The other challenge is giving that level of dedication to a book that isn’t very good. Sometimes it is an even more interesting challenge to try and make the book better than it may have been when you got to it. There are ways of creating a world and themes and emotions using words that, alone on a page, aren’t really very impressive. Committing to each book, working to make the listener come away with a sense of having spent worthwhile time listening to you: these responsibilities can be an easy joy, or quite a challenge. But my job is to make the book as good as it can be in audio format, and I take pride in doing my job well.

Q: Do you ever listen to audiobooks that you have recorded once the program has been edited?

To be honest, rarely. I am old-fashioned in that I still want to hold paper in my hands and read–I have only used an e-reader twice. But my wife and I listened to some John Steinbeck short stories I narrated because she loves “The Red Pony.” It was an interesting experience and I am glad we did it. But I also caught a mistake that I made that made it past everyone down the line from me, and was mortified.

Q: Does your voice sound the way you perceive it sounds when you hear yourself on an audiobook?

I have been doing voice-over of many types since 1994, so I know what I’ll sound like now. But I vividly recall back then how strange it was to hear myself coming out of a speaker, and sounding different from what I thought I sounded like. When I speak to would-be narrators, or when I work with writers on performing their work, the first thing I tell them is to call their own voicemail and read a few sentences–don’t talk: read. Then wait a while, call back, and listen. It is almost always something of a revelation.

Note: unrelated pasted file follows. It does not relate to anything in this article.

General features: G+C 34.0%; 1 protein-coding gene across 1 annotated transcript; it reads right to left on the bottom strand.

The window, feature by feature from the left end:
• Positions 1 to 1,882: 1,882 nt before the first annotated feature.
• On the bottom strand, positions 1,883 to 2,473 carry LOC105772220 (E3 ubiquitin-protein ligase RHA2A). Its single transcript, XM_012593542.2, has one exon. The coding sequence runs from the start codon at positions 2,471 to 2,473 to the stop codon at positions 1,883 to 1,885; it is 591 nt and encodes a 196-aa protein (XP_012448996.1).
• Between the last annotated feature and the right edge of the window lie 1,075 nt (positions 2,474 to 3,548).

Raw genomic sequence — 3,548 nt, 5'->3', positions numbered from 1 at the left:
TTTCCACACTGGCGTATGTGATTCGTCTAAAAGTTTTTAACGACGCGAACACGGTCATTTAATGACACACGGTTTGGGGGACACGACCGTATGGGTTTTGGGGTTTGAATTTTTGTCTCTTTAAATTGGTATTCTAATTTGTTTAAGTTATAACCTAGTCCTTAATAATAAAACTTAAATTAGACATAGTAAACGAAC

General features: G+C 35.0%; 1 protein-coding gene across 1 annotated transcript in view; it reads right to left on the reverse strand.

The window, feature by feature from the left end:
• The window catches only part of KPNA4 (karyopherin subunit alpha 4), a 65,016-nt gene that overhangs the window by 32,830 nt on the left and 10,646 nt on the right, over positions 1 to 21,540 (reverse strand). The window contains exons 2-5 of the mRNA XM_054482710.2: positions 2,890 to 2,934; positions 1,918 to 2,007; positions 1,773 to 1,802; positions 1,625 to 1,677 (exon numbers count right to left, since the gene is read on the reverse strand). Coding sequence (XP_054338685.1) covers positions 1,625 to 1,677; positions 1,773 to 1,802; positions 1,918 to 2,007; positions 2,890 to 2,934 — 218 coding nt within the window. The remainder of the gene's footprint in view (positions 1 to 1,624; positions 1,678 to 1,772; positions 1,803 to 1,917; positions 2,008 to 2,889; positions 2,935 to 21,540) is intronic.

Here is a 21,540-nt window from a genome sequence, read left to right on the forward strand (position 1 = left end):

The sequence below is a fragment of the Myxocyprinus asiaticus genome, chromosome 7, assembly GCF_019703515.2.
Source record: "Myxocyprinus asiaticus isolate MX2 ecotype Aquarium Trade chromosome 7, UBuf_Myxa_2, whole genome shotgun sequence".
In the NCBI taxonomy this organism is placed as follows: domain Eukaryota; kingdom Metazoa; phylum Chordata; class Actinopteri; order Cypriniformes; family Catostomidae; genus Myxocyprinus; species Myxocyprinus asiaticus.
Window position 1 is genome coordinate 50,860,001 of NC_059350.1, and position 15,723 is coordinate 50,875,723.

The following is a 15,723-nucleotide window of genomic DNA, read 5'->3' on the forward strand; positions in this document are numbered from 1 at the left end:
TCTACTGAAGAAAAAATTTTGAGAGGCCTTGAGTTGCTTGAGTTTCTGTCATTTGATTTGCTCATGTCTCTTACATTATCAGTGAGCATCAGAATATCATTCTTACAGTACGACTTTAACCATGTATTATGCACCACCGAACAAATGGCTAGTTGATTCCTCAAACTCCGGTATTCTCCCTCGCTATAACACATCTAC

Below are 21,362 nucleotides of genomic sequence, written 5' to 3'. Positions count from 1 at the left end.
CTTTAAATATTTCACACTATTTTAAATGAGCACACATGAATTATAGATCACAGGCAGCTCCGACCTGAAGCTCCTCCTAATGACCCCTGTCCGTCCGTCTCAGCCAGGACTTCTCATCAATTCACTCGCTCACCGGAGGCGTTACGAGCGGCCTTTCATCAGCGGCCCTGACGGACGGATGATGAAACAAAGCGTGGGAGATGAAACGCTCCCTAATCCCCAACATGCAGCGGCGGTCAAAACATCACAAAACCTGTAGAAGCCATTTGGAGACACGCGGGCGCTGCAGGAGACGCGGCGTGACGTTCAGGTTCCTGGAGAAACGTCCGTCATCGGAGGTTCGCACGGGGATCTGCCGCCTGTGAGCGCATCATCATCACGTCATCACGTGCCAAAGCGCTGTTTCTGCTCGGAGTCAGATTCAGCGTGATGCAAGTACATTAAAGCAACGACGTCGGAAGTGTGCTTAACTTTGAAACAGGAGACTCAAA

Q: Do you have any dream books or authors that are on your wishlist to record in the future?

I am a big fan of Ian Rankin and Scandinavian mysteries, but I always seem too late to the book and it has already been narrated–often by a colleague I respect and am happy for.

I would love to narrate Gabriel Garcia Marquez’s short stories, and some of the formative books from when I was young and started my life-long addictive love affair with reading: The Book of Three, The Magician’s Nephew, Rocketship Galileo, Bridge to Terabithia, Henry V, and This House of Sky. In the modern world I would love to read Ian Banks and Neal Stephenson because their language is so deep and rich that I would have to hold myself to a crazy-high standard to do them justice. And in non-fiction I would love to read David Simon’s original book that became the TV show Homocide.  And I would love to narrate one of my late father’s books on American Political history. And Anne Fadiman’s The Spirit Catches You And You Fall Down.

Q: What’s something about narrators that listeners might not already know? 

You can assume we’re not dressed well. One of the glories of voice-over is that nobody but the poor editor and director–if there is one–sees you. For an actor like myself who has to go on visual auditions and appear at screenings and in general look presentable a lot of the time, there is nothing so freeing and lovely as just throwing on a heavy metal t-shirt, a pair of jeans and sneakers, and going to work.